Welcome to this week's Threat Level Thursday, where we find out how the government's spying efforts are wreaking havoc on the economy, what the White House Cybersecurity Coordinator Michael Daniel thinks of passwords and the scope of the JP Morgan breach.

Government Snooping Isn't Helping Our Economy

Looks like all that data combing the U.S. government practices as part of its broad-reaching surveillance programs actually hurts the economy and the Internet. Sen. Ron Wyden, D-Ore., a member of the Senate Intelligence Committee, voiced his concerns at a public forum Wednesday in Palo Alto.

"When the actions of a foreign government threaten red-white-and-blue jobs, Washington gets up at arms. But, even today, almost no one in Washington is talking about how overly broad surveillance is hurting the U.S. economy," Sen. Wyden said.

Some U.S. firms lose out on some foreign contracts because companies from other countries simply don't want to deal with the U.S. government's snooping.

Passwords Aren't the Future

If White House Cybersecurity czar Michael Daniel is right, then passwords could soon be a thing of the past.

"It has to be replaced with something easy to use. There are variety of technologies that will be able to do that, some of which will be biometric-related. You started to see some of that with the emergence of the fingerprint readers, but also you can use the cameras on cell phones, which are now ubiquitous so that the selfies are actually used for something besides posting on Facebook. There are also all sorts of different related technologies that can make use of multi-factor authentication but are still easy to use because of the way people use their devices. Card readers. All of those factors will be combined. I think there won't be one solution for everything. I think there will be multiple different solutions."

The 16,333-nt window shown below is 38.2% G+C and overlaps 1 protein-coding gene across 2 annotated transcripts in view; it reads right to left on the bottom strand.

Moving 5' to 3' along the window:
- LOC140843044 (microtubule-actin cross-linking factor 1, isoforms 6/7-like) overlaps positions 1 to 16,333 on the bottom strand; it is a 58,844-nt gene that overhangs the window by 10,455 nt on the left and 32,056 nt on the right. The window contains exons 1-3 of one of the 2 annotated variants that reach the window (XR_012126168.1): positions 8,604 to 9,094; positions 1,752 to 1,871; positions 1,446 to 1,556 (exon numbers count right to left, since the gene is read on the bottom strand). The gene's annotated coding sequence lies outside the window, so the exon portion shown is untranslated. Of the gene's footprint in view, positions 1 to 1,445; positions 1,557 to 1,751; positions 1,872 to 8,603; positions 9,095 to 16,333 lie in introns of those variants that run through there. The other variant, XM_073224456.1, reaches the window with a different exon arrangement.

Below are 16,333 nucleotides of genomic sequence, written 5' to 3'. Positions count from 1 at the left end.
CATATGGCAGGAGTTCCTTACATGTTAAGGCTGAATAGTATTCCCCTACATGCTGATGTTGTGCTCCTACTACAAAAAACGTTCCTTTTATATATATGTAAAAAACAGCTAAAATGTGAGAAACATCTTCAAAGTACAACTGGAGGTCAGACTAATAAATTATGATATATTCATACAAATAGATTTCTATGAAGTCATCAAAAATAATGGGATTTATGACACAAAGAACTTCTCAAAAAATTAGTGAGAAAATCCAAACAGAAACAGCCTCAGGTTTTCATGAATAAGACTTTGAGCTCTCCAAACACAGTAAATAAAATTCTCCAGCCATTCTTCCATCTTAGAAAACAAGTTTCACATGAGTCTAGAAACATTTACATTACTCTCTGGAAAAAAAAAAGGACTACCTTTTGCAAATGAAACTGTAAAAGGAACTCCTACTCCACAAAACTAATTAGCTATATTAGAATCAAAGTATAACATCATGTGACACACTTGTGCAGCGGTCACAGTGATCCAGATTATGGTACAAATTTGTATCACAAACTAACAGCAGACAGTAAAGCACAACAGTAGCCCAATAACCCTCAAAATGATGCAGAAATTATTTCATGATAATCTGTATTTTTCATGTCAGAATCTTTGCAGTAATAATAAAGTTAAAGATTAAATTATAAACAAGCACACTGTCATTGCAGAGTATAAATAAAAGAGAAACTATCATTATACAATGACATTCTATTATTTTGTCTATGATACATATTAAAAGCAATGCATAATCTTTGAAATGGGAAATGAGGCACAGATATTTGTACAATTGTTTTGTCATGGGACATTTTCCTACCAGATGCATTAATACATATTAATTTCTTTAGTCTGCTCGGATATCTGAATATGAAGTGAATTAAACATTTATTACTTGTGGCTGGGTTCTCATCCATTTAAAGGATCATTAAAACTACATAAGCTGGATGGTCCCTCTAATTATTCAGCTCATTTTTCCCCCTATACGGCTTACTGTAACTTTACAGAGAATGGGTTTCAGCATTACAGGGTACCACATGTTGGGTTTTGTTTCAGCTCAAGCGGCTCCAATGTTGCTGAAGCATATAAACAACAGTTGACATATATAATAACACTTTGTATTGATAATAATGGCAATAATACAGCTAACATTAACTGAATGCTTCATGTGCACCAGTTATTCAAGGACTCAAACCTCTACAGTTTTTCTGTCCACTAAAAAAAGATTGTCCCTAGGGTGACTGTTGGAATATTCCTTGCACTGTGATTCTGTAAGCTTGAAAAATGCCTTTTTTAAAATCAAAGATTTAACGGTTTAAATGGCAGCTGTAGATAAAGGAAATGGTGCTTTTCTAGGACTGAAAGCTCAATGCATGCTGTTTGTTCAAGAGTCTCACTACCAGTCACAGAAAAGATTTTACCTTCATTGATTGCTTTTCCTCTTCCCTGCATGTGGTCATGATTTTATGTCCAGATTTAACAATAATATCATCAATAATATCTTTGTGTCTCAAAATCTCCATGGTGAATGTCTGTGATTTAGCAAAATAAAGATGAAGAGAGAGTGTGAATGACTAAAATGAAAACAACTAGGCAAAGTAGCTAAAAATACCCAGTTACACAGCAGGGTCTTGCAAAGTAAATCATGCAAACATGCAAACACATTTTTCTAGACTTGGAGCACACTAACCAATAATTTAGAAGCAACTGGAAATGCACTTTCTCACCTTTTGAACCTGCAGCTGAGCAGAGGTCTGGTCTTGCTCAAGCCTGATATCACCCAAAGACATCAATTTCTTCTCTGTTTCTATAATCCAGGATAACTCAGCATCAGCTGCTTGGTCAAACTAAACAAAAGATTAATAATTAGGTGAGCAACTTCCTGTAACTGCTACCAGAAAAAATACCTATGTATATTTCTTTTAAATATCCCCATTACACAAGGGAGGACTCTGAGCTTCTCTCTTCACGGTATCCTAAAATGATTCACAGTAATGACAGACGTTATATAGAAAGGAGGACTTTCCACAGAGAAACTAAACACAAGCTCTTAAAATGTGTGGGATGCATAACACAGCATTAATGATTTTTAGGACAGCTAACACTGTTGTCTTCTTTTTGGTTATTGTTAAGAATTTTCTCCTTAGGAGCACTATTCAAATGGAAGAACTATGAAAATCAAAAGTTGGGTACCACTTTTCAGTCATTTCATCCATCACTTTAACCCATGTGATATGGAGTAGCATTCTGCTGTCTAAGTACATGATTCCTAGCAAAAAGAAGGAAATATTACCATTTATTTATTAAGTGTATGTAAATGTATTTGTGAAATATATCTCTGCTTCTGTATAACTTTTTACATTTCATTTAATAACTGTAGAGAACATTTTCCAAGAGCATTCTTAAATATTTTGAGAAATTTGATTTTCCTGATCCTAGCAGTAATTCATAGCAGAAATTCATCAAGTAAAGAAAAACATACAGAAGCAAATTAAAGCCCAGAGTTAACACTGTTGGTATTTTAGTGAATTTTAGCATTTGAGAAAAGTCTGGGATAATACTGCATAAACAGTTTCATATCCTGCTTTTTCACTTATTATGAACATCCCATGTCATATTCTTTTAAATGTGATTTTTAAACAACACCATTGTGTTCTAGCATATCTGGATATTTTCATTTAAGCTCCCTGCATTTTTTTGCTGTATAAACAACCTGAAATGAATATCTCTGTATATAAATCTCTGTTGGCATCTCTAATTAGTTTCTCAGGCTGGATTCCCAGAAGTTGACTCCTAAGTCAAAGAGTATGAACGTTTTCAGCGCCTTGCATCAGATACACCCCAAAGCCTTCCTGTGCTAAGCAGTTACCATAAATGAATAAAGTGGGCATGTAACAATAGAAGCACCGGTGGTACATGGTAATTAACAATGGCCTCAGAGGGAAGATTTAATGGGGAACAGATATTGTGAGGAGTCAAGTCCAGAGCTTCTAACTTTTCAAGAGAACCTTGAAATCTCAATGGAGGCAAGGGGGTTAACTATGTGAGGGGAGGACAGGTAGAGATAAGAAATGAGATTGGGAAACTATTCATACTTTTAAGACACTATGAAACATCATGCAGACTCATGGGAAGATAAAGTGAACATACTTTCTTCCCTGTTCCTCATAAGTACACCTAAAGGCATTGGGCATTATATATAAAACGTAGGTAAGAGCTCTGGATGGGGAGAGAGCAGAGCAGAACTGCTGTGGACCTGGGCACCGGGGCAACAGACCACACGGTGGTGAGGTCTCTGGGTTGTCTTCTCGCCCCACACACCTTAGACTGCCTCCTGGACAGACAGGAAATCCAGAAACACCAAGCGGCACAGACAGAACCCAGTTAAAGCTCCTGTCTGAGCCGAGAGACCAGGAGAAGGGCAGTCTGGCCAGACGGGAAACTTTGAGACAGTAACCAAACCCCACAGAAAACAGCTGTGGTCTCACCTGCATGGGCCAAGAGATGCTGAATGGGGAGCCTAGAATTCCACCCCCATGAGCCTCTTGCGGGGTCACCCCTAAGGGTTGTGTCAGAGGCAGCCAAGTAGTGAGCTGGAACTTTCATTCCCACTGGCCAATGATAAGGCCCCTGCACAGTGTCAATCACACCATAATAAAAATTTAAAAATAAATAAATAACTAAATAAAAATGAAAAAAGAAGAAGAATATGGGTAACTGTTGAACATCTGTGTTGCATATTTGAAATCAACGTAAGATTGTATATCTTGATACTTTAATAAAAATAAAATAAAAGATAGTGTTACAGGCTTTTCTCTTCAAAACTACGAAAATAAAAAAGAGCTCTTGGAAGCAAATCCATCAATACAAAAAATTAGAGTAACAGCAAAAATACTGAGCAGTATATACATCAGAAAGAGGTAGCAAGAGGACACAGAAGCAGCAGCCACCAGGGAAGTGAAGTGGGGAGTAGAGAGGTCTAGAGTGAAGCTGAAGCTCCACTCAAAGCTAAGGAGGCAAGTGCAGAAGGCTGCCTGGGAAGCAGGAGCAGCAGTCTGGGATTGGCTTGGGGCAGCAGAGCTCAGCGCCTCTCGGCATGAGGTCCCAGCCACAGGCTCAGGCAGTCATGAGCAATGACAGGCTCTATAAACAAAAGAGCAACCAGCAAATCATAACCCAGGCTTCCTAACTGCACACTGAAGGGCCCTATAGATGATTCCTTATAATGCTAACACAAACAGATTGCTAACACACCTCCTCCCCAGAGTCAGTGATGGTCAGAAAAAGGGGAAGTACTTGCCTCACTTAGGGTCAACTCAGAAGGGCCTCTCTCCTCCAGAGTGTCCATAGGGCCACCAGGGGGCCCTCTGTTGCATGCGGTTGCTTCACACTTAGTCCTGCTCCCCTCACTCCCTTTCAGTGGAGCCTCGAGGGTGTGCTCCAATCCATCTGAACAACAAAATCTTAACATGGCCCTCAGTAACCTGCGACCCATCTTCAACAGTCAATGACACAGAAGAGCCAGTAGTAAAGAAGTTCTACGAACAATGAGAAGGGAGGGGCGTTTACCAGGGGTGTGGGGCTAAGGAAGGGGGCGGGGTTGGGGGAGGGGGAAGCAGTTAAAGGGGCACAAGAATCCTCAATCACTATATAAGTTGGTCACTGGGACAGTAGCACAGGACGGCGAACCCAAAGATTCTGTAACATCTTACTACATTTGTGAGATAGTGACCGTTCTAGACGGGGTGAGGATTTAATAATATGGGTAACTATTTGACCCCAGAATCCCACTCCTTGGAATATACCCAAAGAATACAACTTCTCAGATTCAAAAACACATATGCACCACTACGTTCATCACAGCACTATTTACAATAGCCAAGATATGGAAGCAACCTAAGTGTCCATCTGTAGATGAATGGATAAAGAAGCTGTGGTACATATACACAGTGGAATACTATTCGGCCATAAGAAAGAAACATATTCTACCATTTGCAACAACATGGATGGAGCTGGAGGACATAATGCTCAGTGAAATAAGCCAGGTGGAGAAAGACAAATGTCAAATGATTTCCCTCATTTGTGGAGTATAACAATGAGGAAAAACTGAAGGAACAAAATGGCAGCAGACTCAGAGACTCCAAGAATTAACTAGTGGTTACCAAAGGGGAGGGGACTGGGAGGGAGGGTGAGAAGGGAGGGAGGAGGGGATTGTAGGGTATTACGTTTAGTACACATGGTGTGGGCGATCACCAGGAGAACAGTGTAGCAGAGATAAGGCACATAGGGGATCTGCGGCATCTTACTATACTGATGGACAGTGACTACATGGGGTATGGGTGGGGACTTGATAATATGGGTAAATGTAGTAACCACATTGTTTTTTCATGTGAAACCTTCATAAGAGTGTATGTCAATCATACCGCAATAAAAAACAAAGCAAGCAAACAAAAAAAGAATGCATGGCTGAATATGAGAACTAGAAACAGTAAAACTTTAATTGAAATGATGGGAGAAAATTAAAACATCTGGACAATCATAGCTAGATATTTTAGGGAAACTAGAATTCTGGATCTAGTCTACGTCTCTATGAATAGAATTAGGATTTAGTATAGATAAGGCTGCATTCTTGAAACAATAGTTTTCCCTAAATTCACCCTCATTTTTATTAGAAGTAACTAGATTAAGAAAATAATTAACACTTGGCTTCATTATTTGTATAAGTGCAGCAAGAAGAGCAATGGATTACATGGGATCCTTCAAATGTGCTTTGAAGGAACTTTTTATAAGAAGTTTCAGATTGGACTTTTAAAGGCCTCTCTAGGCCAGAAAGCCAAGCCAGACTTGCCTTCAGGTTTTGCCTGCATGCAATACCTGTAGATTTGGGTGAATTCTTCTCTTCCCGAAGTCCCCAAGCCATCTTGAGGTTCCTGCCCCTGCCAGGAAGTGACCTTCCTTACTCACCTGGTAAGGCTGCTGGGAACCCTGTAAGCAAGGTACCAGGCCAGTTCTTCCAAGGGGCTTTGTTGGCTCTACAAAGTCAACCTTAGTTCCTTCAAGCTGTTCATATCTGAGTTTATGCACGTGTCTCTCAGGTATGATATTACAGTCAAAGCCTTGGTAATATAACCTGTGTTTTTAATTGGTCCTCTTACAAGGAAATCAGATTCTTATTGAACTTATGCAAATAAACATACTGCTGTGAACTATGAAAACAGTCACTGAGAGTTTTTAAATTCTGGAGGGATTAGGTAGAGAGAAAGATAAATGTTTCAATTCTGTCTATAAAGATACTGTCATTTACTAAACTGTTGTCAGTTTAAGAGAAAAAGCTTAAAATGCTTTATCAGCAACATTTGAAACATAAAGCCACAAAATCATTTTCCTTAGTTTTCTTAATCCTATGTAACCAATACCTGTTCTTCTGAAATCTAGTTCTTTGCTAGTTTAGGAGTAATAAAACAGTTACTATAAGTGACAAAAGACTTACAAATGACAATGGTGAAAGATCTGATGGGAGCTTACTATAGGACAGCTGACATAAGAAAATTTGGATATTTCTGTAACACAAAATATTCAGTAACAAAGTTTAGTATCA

Given all the recent password breaches, and the fact that people still use "password" as a password, this should be good news if it comes true.

JP Morgan Hackers Eyed More Companies

Remember the JP Morgan Chase breach from a month ago? Seems that the hackers were a bit more prolific than initially thought. Although the hack was revealed Aug. 27, only four companies were identified as targets. After the last few days, however, the number of victims has risen to 14 from 10. Companies hit alongside JP Morgan Chase now include Citigroup, HSBC Holdings, E*Trade Financial, Regions Financial, and payroll firm Automatic Data Processing (ADP). Investigations are still ongoing, but it just goes to show that cybersecurity breaches tend to be more insidious than they initially look.

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